1. Payne PA, Artzer M. The biology and control of Giardia spp and Tritrichomonas foetus. Vet Clin North Am Small Anim Pract. 2009;39(6):993-1007.
  2. Barr SC, Bowman DD, Heller RL. Efficacy of fenbendazole against giardiasis in dogs. Am J Vet Res. 1994;55(7):988-990.
  3. Zajac AM, LaBranche TP, Donoghue AR, Chu TC. Efficacy of fenbendazole in the treatment of experimental Giardia infection in dogs. Am J Vet Res. 1998;59(1):61-63.
  4. Roberson EL, Burke TM. Evaluation of granulated fenbendazole as a treatment for helminth infections in dogs. J Am Vet Med Assoc. 1982;180(1):53-55.
  5. MacDonald LM, Armson A, Thompson AR, Reynoldson JA. Characterisation of benzimidazole binding with recombinant tubulin from Giardia duodenalis, Encephalitozoon intestinalis, and Cryptosporidium parvum. Mol Biochem Parasitol. 2004;138(1):89-96.
  6. Barr SC, Bowman DD, Frongillo MF, Joseph SL. Efficacy of a drug combination of praziquantel, pyrantel pamoate, and febantel against giardiasis in dogs. Am J Vet Res. 1998;59(9):1134-1136.
  7. Payne PA, Ridley RK, Dryden MW, Bathgate C, Milliken GA, Stewart PW. Efficacy of a combination febantel-praziquantel-pyrantel product, with or without vaccination with a commercial Giardia vaccine, for treatment of dogs with naturally occurring giardiasis. J Am Vet Med Assoc. 2002;220(3):330-333.
  8. Scorza AV, Radecki SV, Lappin MR. Efficacy of a combination of febantel, pyrantel, and praziquantel for the treatment of kittens experimentally infected with Giardia species. J Feline Med Surg. 2006;8(1):7-13. 
  9. McKellar QA, Scott EW. The benzimidazole anthelmintic agents—a review. J Vet Pharmacol Ther. 1990;13(3):223-247.
  10. Tangtrongsup S, Scorza V. Update on the diagnosis and management of Giardia spp infections in dogs and cats. Top Companion Anim Med. 2010;25(3):155-162. 
  11. Patton S. Overview of giardiasis. Merck Veterinary Manual website. http://www.merckvetmanual.com/digestive-system/giardiasis-giardia/overview-of-giardiasis. Accessed June 28, 2017.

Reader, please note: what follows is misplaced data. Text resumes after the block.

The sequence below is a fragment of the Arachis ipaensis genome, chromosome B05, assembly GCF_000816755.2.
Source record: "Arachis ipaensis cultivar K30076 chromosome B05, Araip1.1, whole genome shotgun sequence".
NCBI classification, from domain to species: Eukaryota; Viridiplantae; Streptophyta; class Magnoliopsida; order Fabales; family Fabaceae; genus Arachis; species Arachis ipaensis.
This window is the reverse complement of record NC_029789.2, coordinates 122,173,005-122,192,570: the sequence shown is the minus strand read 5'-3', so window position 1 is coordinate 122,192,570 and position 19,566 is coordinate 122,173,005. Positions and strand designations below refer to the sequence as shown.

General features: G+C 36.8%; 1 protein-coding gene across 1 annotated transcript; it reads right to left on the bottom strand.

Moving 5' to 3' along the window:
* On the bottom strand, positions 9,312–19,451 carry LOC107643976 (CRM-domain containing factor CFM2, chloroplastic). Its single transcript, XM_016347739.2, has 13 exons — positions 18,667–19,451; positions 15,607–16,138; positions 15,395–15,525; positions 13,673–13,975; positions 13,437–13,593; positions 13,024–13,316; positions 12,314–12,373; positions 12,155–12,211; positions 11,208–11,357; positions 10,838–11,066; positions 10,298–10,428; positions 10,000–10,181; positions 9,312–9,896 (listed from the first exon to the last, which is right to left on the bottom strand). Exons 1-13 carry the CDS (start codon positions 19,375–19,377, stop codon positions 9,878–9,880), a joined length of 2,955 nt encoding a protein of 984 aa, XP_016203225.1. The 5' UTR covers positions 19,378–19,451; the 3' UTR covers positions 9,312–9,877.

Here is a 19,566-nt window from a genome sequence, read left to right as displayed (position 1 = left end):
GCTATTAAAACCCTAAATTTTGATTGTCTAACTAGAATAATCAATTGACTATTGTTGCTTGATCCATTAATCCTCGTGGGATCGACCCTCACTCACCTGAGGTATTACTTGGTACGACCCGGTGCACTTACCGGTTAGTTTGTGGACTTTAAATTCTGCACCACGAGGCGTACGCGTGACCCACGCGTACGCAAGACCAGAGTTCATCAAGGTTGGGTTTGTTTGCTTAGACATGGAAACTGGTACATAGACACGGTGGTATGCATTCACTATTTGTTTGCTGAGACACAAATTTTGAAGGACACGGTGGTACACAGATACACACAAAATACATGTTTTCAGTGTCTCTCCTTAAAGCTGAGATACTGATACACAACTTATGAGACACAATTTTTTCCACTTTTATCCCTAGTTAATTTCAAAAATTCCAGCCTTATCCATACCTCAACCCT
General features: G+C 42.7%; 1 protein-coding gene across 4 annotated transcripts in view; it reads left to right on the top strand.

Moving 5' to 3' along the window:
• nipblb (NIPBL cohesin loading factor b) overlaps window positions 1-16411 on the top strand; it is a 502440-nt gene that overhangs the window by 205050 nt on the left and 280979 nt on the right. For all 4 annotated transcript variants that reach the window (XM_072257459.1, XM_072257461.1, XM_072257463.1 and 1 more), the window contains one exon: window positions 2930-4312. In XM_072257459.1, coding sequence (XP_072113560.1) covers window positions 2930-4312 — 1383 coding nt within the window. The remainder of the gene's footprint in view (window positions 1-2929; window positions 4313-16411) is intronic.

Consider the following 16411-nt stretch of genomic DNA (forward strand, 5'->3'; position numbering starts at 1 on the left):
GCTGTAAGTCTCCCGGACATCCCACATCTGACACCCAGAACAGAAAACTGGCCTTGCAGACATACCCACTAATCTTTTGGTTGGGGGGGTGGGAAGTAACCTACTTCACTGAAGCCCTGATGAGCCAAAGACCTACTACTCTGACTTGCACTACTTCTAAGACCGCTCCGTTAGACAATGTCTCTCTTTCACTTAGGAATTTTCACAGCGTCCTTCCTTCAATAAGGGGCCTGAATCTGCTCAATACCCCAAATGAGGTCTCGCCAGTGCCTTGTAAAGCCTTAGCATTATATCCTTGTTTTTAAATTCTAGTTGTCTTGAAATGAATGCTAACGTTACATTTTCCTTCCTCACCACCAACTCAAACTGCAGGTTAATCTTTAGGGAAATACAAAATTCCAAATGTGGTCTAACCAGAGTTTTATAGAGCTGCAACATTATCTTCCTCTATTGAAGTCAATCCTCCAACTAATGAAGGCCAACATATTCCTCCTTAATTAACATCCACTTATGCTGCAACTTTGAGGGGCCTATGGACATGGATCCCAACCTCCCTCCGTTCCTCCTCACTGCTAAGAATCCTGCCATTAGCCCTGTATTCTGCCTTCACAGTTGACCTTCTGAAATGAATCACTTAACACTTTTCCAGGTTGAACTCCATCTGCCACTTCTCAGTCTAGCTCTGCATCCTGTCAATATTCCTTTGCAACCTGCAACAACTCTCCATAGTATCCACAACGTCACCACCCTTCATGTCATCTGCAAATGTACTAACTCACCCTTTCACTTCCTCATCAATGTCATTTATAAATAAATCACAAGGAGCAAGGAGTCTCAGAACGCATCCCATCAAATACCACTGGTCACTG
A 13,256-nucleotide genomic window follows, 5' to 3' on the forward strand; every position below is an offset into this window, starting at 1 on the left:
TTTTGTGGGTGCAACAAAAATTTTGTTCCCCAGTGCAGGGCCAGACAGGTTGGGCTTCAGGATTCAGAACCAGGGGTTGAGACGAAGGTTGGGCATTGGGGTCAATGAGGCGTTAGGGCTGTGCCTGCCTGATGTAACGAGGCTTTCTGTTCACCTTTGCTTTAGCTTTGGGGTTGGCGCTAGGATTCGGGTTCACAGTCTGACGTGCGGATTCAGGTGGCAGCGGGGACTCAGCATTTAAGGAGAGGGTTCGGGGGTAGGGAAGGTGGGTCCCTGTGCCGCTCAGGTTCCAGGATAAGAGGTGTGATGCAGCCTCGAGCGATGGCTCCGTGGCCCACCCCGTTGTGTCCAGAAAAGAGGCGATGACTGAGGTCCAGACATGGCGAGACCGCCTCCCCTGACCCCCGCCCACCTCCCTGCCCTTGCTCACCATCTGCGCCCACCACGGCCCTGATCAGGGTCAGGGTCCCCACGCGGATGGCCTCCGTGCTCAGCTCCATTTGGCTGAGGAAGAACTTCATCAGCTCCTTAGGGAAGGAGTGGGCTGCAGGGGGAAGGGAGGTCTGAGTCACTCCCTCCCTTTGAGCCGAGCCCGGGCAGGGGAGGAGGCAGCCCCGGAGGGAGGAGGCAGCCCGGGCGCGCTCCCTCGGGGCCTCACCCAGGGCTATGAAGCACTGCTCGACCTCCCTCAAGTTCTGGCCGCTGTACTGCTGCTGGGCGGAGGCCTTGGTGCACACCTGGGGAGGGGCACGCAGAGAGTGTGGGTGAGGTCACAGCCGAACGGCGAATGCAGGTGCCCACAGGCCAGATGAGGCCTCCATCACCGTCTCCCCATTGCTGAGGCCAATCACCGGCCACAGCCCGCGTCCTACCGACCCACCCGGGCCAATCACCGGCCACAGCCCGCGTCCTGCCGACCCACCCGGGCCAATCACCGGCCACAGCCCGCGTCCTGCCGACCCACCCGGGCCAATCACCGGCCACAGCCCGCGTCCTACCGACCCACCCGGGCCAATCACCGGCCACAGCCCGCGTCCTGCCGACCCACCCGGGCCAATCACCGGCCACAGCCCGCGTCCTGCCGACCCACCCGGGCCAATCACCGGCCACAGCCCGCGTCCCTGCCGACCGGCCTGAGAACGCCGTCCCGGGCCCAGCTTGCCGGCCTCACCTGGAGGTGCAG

12. Scorza V. Giardiasis. Clinician’s Brief. 2013;11(2):71-74.
  13. Plumb DC. Veterinary Drug Handbook. 3rd ed. Ames, IA: Iowa State University Press; 1999:492-494.
  14. Uzlikova M, Nohynkova E. The effect of metronidazole on the cell cycle and DNA in metronidazole-susceptible and -resistant Giardia cell lines. Mol Biochem Parasitol. 2014;198(2):75-81. 
  15. Evans J, Levesque D, Knowles K, Longshore R, Plummer S. Diazepam as a treatment for metronidazole toxicosis in dogs: a retrospective study of 21 cases. J Vet Intern Med. 2003;17(3):304-310.

 

Suggested Reading

Tysnes KR, Skancke E, Robertson LJ. Subclinical Giardia in dogs: a veterinary conundrum relevant to human infection. Trends Parasitol. 2014;30(11):520-527.

Author

Andrew R. Moorhead

DVM, MS, PhD, DACVM (Parasitology) University of Georgia

Andrew R. Moorhead, DVM, MS, PhD, DACVM (Parasitology), is an associate research scientist and parasitologist in the department of infectious diseases at University of Georgia. His research interests include clinical management of canine heartworm, along with researching initial events in establishment of the parasite/host niche by filarial worms. Dr. Moorhead is the director of the Filariasis Research Reagent Resource Center, an NIH-funded resource providing filarial reagents to researchers across North America. He earned his DVM from North Carolina State University, MS from Purdue University, and PhD from Cornell University.